In terms of difficulty, the AI can certainly make life either a trauma or a walk in the park. Possessing the hearing of a bat or an ancient geriatric, depending on your actions, they will remain blissfully unaware as you take down a room with the Welrod (your handy silenced pistol) Or you can creep and stalk your your enemy for as long as you please, provided you’re crouched. On the other end of the spectrum, they’ll hear and pinpoint your position from a misjudged sniper shot, even if it’s mere milliseconds out of the sound cover range.


Handily, Africa is packed full of easily malfunctioning generators, sporadically dotted about the map and often adjacent to elevated sniper positions. One quick sabotage later and you can mask your gunfire by timing it with the chugs of your ill mechanical friend, hopefully avoiding the new searching mechanic implanted into the local guards. Firstly, they’ll take cover from any other errant shots that might come their way, before attempting to locate your crafty position. Moving in flanks and small formations, they’ll push your last known/seen position, visually marked by a Splinter Cell esque outline of yourself. Relocating is the name of the game here, as escaping the radius of your crime will revert your foes to their initial patrols, despite them having to tiptoe over the corpses of their fallen comrades along the way.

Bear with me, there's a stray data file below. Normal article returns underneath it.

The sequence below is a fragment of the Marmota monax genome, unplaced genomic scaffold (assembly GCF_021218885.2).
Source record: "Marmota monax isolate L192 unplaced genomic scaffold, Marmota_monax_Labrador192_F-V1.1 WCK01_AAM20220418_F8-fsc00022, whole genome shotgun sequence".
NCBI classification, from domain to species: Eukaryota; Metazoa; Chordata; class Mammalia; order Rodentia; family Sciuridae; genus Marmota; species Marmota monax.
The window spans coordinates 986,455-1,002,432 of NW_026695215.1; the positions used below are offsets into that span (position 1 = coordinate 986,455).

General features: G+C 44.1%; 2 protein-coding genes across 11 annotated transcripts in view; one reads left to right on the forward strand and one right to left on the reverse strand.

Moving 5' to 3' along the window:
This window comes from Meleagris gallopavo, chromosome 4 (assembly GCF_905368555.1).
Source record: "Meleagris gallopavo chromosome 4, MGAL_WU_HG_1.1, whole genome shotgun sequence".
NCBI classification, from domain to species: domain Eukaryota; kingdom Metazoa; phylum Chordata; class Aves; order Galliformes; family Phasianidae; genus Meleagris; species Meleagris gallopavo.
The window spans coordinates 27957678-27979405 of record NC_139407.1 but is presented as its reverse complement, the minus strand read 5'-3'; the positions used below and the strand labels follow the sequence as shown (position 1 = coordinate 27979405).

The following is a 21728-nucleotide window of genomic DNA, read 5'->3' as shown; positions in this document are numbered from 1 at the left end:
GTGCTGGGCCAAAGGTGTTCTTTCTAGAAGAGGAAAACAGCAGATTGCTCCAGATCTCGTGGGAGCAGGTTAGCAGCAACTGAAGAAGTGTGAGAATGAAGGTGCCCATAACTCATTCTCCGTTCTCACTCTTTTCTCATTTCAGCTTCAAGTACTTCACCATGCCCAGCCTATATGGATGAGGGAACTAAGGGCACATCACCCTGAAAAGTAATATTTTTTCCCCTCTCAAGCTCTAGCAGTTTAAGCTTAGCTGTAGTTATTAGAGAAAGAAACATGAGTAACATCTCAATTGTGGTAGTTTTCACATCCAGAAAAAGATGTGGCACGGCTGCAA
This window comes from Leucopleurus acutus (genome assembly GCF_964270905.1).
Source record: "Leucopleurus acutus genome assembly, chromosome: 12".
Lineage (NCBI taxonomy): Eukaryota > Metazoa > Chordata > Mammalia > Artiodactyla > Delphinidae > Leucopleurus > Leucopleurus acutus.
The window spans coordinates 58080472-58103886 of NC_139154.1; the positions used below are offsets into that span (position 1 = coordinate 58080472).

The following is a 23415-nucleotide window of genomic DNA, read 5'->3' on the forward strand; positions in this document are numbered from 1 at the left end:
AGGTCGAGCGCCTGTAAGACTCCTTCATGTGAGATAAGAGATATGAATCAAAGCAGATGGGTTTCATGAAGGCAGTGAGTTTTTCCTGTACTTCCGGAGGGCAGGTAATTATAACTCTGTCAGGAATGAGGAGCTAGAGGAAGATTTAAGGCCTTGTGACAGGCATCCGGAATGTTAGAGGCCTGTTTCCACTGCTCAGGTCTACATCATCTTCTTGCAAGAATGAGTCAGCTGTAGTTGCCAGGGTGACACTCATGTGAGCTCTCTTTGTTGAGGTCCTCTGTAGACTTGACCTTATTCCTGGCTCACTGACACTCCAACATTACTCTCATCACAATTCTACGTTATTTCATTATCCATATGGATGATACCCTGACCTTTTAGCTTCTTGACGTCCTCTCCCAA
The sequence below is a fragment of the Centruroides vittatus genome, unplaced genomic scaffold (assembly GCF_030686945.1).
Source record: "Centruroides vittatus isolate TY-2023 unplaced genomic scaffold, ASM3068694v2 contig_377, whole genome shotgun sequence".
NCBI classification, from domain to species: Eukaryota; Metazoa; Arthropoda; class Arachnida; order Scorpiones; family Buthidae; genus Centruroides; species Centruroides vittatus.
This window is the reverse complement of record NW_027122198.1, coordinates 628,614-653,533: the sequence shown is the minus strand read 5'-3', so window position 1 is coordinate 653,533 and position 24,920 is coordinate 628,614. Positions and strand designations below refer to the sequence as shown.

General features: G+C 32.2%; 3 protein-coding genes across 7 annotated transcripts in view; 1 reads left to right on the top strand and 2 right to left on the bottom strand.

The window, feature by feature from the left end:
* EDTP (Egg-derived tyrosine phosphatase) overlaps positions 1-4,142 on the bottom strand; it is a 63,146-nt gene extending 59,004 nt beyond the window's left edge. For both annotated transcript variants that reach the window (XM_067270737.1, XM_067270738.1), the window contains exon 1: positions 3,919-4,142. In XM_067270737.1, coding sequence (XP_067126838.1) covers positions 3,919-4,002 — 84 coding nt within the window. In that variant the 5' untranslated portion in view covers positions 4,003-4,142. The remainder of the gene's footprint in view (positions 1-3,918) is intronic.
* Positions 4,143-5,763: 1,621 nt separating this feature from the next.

Linear level design is slowly becoming a thing of the past now with Sniper Elite III’s larger open maps, however you do still have to complete objectives in a predetermined order, as they are marked along an obvious and plain route. Secret objectives can open up play a little as they are often not apparent until you’ve fulfilled a prerequisite requirement, such as searching a table for Intel regarding a passing through officer who’s ripe for early retirement.

Despite the main missions pointing you in the right direction, how you tackle them is left up to you and your imagination. Taking out key personnel could be achieved by anything from a silenced Welrod shot, to laying down a mine before retreating. It heavily encourages stealth, but doesn’t restrict you to it, letting you experiment with various methods due to the large sandbox style environments.